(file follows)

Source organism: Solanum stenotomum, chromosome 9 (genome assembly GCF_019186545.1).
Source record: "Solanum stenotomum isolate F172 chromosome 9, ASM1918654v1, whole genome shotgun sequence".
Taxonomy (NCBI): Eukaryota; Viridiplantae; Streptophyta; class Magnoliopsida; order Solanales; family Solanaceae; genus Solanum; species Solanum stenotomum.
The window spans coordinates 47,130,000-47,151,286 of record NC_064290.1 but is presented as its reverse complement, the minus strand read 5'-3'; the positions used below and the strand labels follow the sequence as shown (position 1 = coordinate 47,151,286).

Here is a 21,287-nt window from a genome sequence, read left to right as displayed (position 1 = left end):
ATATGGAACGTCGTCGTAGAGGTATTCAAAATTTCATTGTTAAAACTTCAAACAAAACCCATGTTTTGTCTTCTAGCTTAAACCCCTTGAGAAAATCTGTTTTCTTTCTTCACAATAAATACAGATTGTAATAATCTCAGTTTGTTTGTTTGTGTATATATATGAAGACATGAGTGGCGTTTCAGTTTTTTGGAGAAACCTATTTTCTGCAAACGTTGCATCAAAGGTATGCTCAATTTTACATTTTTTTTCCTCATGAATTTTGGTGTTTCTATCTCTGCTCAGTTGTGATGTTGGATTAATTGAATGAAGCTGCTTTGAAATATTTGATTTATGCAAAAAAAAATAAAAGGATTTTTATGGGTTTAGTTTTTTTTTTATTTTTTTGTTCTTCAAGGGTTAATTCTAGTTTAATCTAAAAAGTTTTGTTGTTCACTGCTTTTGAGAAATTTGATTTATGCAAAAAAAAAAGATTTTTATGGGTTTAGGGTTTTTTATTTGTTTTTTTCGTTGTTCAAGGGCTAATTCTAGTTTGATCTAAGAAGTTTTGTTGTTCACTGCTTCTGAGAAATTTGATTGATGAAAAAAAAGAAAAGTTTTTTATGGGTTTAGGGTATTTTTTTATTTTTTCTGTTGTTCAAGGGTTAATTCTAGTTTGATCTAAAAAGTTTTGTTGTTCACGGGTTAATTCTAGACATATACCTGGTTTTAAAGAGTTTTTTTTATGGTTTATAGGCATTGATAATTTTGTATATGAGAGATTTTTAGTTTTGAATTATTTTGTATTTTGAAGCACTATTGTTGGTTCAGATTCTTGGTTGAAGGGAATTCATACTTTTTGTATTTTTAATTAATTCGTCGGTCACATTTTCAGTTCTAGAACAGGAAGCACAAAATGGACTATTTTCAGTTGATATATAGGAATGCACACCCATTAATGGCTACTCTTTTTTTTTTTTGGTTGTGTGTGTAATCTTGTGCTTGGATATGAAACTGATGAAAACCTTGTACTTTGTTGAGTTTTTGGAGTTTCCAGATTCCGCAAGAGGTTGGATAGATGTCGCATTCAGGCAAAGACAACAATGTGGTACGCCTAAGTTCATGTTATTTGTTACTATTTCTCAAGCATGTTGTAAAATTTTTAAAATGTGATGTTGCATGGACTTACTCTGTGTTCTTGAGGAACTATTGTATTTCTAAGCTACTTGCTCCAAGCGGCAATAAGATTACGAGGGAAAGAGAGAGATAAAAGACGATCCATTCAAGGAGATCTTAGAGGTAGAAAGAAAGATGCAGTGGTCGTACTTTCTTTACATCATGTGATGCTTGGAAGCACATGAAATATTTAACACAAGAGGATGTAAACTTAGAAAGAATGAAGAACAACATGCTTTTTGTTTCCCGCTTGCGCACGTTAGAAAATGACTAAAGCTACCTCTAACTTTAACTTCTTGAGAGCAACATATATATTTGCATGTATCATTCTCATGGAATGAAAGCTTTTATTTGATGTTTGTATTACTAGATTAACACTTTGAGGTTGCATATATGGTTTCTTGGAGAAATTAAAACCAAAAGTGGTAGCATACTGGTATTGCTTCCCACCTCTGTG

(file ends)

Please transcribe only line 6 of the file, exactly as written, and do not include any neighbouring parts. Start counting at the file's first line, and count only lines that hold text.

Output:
ATATGGAACGTCGTCGTAGAGGTATTCAAAATTTCATTGTTAAAACTTCAAACAAAACCCATGTTTTGTCTTCTAGCTTAAACCCCTTGAGAAAATCTGTTTTCTTTCTTCACAATAAATACAGATTGTAATAATCTCAGTTTGTTTGTTTGTGTATATATATGAAGACATGAGTGGCGTTTCAGTTTTTTGGAGAAACCTATTTTCTGCAAACGTTGCATCAAAGGTATGCTCAATTTTACATTTTTTTTCCTCATGAATTTTGGTGTTTCTATCTCTGCTCAGTTGTGATGTTGGATTAATTGAATGAAGCTGCTTTGAAATATTTGATTTATGCAAAAAAAAATAAAAGGATTTTTATGGGTTTAGTTTTTTTTTTATTTTTTTGTTCTTCAAGGGTTAATTCTAGTTTAATCTAAAAAGTTTTGTTGTTCACTGCTTTTGAGAAATTTGATTTATGCAAAAAAAAAAGATTTTTATGGGTTTAGGGTTTTTTATTTGTTTTTTTCGTTGTTCAAGGGCTAATTCTAGTTTGATCTAAGAAGTTTTGTTGTTCACTGCTTCTGAGAAATTTGATTGATGAAAAAAAAGAAAAGTTTTTTATGGGTTTAGGGTATTTTTTTATTTTTTCTGTTGTTCAAGGGTTAATTCTAGTTTGATCTAAAAAGTTTTGTTGTTCACGGGTTAATTCTAGACATATACCTGGTTTTAAAGAGTTTTTTTTATGGTTTATAGGCATTGATAATTTTGTATATGAGAGATTTTTAGTTTTGAATTATTTTGTATTTTGAAGCACTATTGTTGGTTCAGATTCTTGGTTGAAGGGAATTCATACTTTTTGTATTTTTAATTAATTCGTCGGTCACATTTTCAGTTCTAGAACAGGAAGCACAAAATGGACTATTTTCAGTTGATATATAGGAATGCACACCCATTAATGGCTACTCTTTTTTTTTTTTGGTTGTGTGTGTAATCTTGTGCTTGGATATGAAACTGATGAAAACCTTGTACTTTGTTGAGTTTTTGGAGTTTCCAGATTCCGCAAGAGGTTGGATAGATGTCGCATTCAGGCAAAGACAACAATGTGGTACGCCTAAGTTCATGTTATTTGTTACTATTTCTCAAGCATGTTGTAAAATTTTTAAAATGTGATGTTGCATGGACTTACTCTGTGTTCTTGAGGAACTATTGTATTTCTAAGCTACTTGCTCCAAGCGGCAATAAGATTACGAGGGAAAGAGAGAGATAAAAGACGATCCATTCAAGGAGATCTTAGAGGTAGAAAGAAAGATGCAGTGGTCGTACTTTCTTTACATCATGTGATGCTTGGAAGCACATGAAATATTTAACACAAGAGGATGTAAACTTAGAAAGAATGAAGAACAACATGCTTTTTGTTTCCCGCTTGCGCACGTTAGAAAATGACTAAAGCTACCTCTAACTTTAACTTCTTGAGAGCAACATATATATTTGCATGTATCATTCTCATGGAATGAAAGCTTTTATTTGATGTTTGTATTACTAGATTAACACTTTGAGGTTGCATATATGGTTTCTTGGAGAAATTAAAACCAAAAGTGGTAGCATACTGGTATTGCTTCCCACCTCTGTG